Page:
The Zarqawi outtakes and propaganda: "go help the sheik"
I don't know about you, but this reminds me of a "Saturday Night Live" bit:
The videotape released last week by the terrorist leader Abu Musab al-Zarqawi showed him firing long bursts from a machine gun, his forearms sprouting from beneath black fatigues, as he exuded the very picture of a strong jihadist leader.
But in clips the American military released on Thursday and described as captured outtakes from the same video, Mr. Zarqawi, head of the Council of Holy Warriors, cut a different figure.
In one scene, Mr. Zarqawi, the most wanted terrorist in Iraq, appears flummoxed by how to discharge the machine gun in fully automatic mode. Off camera, one aide is heard ordering another, "Go help the sheik." A man walks over and fiddles with the weapon so Mr. Zarqawi can fire it in bursts.
Al Qaeda and other Islamic terrorists groups use the power of video with great flair, boldness, and skill. Modern communications such as videocameras and the internet may be a primarily Western invention, but the US has lagged far behind the terrorists in the propaganda arena almost from the start.
This current campaign by the US is an interesting one. I'm not at all sure that it will matter much in terms of actually reaching any of those we're trying to persuade. But at least it represents that someone on our side is thinking a little outside the box. And it's true that in honor/shame cultures, looking ridiculous is one of the worst things that can happen to a leader such as Zarqawi, who clearly prides himself on appearing to be the meannest, baddest man around.
In another blend of old and new, the video goes on to exploit a sartorial mixed message:
Another sequence shows Mr. Zarqawi handing the weapon off to other aides and striding away, revealing white jogging shoes beneath his black guerrilla attire.
Shades of the Munich massacre terrorists in their jogging suits.
Zarqawi seems to be attended by at least one of the Three Stooges:
One insurgent later appears to grab the machine gun absent-mindedly by its scalding-hot barrel and drop it.
Of course Al Jazeera--which has no problem whatsoever being the mouthpiece for Al Qaeda propaganda--isn't jumping to show these particular videos (perhaps they're too shocking for Al Jazeera's tender sensibilities):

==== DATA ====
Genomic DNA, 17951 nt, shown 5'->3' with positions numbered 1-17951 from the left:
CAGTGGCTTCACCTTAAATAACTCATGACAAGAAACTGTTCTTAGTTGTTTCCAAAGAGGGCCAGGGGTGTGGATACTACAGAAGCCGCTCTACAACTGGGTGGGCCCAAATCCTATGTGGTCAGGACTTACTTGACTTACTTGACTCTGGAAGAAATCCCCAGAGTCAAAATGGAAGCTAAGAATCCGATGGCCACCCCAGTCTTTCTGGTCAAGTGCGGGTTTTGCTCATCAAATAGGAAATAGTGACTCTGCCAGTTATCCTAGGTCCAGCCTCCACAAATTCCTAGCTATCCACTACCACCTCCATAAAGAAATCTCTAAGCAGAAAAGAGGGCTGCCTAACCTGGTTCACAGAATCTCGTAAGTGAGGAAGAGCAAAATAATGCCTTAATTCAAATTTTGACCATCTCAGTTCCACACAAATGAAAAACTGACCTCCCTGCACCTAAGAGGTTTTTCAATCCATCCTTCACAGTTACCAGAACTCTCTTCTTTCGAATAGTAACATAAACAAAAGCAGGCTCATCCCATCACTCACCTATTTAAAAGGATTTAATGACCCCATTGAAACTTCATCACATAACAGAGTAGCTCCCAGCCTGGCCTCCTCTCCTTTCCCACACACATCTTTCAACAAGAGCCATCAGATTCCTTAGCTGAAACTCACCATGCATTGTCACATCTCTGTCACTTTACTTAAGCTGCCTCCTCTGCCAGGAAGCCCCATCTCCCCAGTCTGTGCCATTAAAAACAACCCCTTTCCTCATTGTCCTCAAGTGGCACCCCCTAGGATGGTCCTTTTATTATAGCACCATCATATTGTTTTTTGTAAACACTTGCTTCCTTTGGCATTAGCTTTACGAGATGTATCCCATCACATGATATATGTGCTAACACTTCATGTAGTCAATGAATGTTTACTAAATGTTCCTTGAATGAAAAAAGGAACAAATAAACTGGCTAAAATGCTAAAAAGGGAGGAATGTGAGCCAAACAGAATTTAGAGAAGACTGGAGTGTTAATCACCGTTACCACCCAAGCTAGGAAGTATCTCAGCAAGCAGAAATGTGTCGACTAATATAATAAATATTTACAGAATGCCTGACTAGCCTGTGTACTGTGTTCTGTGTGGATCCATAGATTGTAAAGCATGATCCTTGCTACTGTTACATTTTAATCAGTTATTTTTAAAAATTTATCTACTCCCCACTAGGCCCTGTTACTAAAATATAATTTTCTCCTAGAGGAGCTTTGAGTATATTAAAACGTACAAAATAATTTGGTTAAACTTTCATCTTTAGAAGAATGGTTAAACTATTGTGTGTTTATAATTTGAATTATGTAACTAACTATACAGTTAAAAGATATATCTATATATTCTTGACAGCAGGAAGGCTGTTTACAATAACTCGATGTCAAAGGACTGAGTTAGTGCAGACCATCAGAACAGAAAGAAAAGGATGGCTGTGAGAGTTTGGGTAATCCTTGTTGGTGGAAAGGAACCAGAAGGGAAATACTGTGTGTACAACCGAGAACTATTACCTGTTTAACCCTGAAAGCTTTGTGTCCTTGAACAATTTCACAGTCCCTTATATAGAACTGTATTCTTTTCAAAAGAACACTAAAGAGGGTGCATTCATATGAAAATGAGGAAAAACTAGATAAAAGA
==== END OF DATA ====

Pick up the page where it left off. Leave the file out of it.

The selected outtakes released late Thursday were not shown on the most popular Arab channels, Al Jazeera and Arabiya, although Arabiya mentioned them in a newscast later. But they were broadcast on state-run Iraqi television.
Al Jazeera picks and chooses the propaganda it deems worthy of broadcast, and this one didn't make the cut. But Iraq has a competing network that is willing--and perhaps eager--to show it.
How did we ever come to this? One seminal event in the history of terrorist propaganda was that same Munich massacre I mentioned earlier. While doing research for this post, I came across an article featuring the Dutch-born widow of the Israeli fencing coach Andre Spitzer, one of the Israeli athletes so cruelly murdered that terrible September of 1972. She believes (and I concur) that Munich was the true start of the successful Mideastern terrorist use of propaganda through the use of worldwide media:
"The message was you could pull it off and get major exposure," [Ankie] Spitzer said.
"No one was punished, no one was held responsible. I am really convinced that if the world had reacted differently then, zero tolerance then ... everything would have looked different now..."
In the Arab world, Munich was viewed as a triumph. Weeks later, the three captured Palestinian terrorists were freed by the German government after a Lufthansa plane was hijacked in the Balkans. The men got a heroes' welcome when they arrived in Libya.
Spitzer says a new era had begun. "I call it the first shot fired for international terror. Before that, it was never on such a level."
I remember Munich well; I lived through it, or at least the media coverage of it. I remember the profound shock I felt then, my disbelief that people could invade the previously peaceful and off-limits realm of international sports to wreak such horror. At the time I didn't know the details of the mindboggling incompetence of the German authorities, and then their later capitulation in releasing the terrorists in response to a possibly faked airplane highjacking (anyone who'd like to know the particulars should read this some time).
But with repetition over the ensuing decades, such events have lost some of their power to shock. And the fact that brutality wins converts has also become apparent. So let's give ridicule a chance.